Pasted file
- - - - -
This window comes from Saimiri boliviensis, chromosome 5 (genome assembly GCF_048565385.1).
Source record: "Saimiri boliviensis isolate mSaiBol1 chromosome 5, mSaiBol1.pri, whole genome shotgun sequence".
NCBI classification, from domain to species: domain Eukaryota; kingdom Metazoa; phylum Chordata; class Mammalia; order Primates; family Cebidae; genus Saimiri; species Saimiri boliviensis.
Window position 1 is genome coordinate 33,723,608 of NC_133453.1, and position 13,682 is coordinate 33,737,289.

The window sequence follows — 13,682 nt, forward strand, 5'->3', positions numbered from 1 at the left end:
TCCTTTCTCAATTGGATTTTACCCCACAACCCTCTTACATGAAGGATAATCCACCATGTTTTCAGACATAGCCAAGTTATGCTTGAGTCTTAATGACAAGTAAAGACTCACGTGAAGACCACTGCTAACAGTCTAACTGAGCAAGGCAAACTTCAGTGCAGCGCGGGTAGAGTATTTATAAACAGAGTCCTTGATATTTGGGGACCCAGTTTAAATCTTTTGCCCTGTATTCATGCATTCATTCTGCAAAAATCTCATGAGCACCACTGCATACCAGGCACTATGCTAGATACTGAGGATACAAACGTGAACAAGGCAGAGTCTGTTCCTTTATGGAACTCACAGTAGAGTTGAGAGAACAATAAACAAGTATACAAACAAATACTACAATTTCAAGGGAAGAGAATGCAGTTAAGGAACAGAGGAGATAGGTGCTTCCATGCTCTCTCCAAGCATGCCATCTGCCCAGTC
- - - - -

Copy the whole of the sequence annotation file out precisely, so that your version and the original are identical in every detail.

This window comes from Saimiri boliviensis, chromosome 5 (genome assembly GCF_048565385.1).
Source record: "Saimiri boliviensis isolate mSaiBol1 chromosome 5, mSaiBol1.pri, whole genome shotgun sequence".
NCBI classification, from domain to species: domain Eukaryota; kingdom Metazoa; phylum Chordata; class Mammalia; order Primates; family Cebidae; genus Saimiri; species Saimiri boliviensis.
Window position 1 is genome coordinate 33,723,608 of NC_133453.1, and position 13,682 is coordinate 33,737,289.

The window sequence follows — 13,682 nt, forward strand, 5'->3', positions numbered from 1 at the left end:
TCCTTTCTCAATTGGATTTTACCCCACAACCCTCTTACATGAAGGATAATCCACCATGTTTTCAGACATAGCCAAGTTATGCTTGAGTCTTAATGACAAGTAAAGACTCACGTGAAGACCACTGCTAACAGTCTAACTGAGCAAGGCAAACTTCAGTGCAGCGCGGGTAGAGTATTTATAAACAGAGTCCTTGATATTTGGGGACCCAGTTTAAATCTTTTGCCCTGTATTCATGCATTCATTCTGCAAAAATCTCATGAGCACCACTGCATACCAGGCACTATGCTAGATACTGAGGATACAAACGTGAACAAGGCAGAGTCTGTTCCTTTATGGAACTCACAGTAGAGTTGAGAGAACAATAAACAAGTATACAAACAAATACTACAATTTCAAGGGAAGAGAATGCAGTTAAGGAACAGAGGAGATAGGTGCTTCCATGCTCTCTCCAAGCATGCCATCTGCCCAGTC